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The chaplaincy that students rely upon

    As the range of issues dealt with by University Jewish Chaplaincy rises, so does the strain on its resources.

    Executive director Rabbi Yoni Sherizen warns that UJC faces "a real challenge" to maintain the services of its nine-chaplain network to an estimated 3,500 Jewish students.

    The charity has been forced significantly to increase fundraising efforts over the past year, and Rabbi Sherizen acknowledges that generating almost £1 million will be difficult in the prevailing financial climate.

    UJC aims to ensure that students receive the practical, spiritual and welfare assistance they need.

    Chaplains work closely with the Union of Jewish Students, Hillel and Jewish societies to strengthenJewish identity, provide quality Jewish education and boost the activities available for Jewish students.

    Chaplains are based at the university with the largest Jewish student population in their region, but travel regularly to smaller campuses and work to involve those isolated from the mainstream in wider events.

    "This encourages students to mix," Rabbi Sherizen explains. "We want to unite students to promote a bigger picture than just their local J-Soc."

    UJC sees one of most important aspects as combating hostility on campuses - for example, standing up to antisemitism and helping individuals who are victims of discrimination. In such cases, the chaplains can offer a "comforting voice".
    In recent times, UJC chaplains have also faced an upsurge in welfare-related problems. Rabbi Sherizen points out that one-in-five students seeks help for depression during the first half of the course, and Jews at university are no exception. At the extreme end, they have been called upon to deal with self-harm and even suicide attempts. "We have seen a number of very unpleasant cases recently and, when they happen, we have to drop everything and be at the student's doorstep."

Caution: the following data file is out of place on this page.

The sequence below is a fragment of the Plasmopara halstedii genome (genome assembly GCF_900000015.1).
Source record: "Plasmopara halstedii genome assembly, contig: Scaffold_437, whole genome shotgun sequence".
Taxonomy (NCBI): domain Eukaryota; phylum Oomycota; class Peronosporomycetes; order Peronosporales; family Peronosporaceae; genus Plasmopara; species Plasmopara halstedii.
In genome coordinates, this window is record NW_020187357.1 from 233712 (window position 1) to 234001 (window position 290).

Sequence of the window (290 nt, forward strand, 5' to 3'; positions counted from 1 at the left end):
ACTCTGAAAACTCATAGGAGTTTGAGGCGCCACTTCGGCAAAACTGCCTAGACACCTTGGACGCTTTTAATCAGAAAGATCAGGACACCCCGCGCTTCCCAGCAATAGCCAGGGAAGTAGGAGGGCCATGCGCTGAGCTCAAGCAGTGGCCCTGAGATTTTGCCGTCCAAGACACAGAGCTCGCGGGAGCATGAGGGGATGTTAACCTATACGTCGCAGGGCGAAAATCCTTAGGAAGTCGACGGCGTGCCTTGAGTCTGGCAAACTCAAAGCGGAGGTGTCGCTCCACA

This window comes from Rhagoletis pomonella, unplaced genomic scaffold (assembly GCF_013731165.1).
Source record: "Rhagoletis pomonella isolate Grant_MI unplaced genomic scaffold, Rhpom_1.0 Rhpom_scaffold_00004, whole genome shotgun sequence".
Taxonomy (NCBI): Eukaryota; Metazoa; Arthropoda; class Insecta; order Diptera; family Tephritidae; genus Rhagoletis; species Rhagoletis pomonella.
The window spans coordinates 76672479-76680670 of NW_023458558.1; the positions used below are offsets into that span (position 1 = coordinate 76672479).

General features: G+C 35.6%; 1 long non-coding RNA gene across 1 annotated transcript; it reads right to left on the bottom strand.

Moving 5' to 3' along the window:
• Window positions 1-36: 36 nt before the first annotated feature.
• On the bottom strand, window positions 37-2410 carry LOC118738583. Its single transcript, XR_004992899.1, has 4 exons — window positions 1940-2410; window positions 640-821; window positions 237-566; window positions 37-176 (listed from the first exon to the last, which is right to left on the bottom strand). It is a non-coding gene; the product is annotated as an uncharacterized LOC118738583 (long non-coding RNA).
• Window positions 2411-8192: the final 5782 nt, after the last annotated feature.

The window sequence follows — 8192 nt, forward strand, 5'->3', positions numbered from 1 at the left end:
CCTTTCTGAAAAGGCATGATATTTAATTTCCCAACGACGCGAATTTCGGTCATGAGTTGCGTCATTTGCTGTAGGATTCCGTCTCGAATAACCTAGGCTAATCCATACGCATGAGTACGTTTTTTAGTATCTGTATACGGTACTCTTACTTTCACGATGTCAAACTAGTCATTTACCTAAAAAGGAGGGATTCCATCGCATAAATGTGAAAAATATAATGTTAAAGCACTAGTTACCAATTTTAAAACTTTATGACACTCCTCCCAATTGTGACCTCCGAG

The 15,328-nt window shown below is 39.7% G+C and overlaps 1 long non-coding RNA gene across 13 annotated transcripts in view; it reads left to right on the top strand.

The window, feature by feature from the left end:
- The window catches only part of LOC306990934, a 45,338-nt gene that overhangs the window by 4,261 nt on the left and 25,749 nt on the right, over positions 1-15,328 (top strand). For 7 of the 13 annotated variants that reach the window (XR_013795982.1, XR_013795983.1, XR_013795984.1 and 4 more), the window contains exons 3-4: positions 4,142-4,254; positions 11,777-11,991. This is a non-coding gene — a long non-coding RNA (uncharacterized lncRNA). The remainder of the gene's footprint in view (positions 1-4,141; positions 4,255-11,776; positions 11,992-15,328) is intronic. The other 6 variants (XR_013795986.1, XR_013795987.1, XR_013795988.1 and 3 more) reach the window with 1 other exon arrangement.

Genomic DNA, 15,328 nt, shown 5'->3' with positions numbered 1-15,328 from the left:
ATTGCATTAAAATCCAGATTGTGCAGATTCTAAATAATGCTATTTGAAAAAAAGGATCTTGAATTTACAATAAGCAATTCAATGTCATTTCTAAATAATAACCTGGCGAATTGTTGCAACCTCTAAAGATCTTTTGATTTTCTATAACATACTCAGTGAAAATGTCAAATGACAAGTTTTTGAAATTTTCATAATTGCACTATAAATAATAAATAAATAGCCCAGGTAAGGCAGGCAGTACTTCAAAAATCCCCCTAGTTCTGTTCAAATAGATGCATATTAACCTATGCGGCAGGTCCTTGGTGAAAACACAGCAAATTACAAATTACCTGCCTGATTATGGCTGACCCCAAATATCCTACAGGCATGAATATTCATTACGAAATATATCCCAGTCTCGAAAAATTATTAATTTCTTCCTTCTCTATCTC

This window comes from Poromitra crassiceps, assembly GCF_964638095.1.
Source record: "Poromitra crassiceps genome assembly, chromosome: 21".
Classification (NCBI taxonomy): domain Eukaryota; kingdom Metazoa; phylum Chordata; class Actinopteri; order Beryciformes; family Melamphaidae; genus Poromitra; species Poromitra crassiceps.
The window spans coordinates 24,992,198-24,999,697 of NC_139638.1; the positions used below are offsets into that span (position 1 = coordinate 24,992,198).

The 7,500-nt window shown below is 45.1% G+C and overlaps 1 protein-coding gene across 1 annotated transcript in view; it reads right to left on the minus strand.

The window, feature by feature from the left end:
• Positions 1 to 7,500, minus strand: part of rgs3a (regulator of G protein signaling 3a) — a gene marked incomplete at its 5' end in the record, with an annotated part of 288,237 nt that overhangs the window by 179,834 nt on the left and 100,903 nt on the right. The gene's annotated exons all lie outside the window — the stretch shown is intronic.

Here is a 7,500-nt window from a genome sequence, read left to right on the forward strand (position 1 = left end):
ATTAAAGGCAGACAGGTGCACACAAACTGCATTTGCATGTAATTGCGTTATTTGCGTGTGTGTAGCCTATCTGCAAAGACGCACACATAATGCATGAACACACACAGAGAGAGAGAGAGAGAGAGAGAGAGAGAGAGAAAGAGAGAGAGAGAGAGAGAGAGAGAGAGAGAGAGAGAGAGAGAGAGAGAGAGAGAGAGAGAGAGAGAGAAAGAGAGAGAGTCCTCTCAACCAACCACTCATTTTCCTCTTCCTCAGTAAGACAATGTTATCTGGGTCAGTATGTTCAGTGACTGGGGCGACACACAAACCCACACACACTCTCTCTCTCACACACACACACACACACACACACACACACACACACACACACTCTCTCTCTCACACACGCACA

UJS chairman Adam Pike believes the JC Charity Appeal judges made a wise decision to back the chaplaincy service. "The charity is an invaluable supporter and partner to Jewish students, J-Socs and UJS. Every penny UJC receives will ensure more meaningful Jewish campus experiences."

     

     As the range of issues dealt with by University Jewish Chaplaincy rises, so does the strain on its resources.
    Executive director Rabbi Yoni Sherizen warns that UJC faces "a real challenge" to maintain the services of its nine-chaplain network to an estimated 3,500 Jewish students.
    The charity has been forced significantly to increase fundraising efforts over the past year, and Rabbi Sherizen acknowledges that generating almost £1 million will be difficult in the prevailing financial climate.
    UJC aims to ensure that students receive the practical, spiritual and welfare assistance they need. Chaplains work closely with the Union of Jewish Students, Hillel and Jewish societies to strengthen Jewish identity, provide quality Jewish education and boost the activities available for Jewish students.

    Chaplains are based at the university with the largest Jewish student population in their region, but travel regularly to smaller campuses and work to involve those isolated from the mainstream in wider events.
    "This encourages students to mix," Rabbi Sherizen explains. "We want to unite students to promote a bigger picture than just their local J-Soc."

    UJC sees one of most important aspects as combating hostility on campuses - for example, standing up to antisemitism and helping individuals who are victims of discrimination. In such cases, the chaplains can offer a "comforting voice".

    In recent times, UJC chaplains have also faced an upsurge in welfare-related problems. Rabbi Sherizen points out that one-in-five students seeks help for depression during the first half of the course, and Jews at university are no exception. At the extreme end, they have been called upon to deal with self-harm and even suicide attempts. "We have seen a number of very unpleasant cases recently and, when they happen, we have to drop everything and be at the student's doorstep."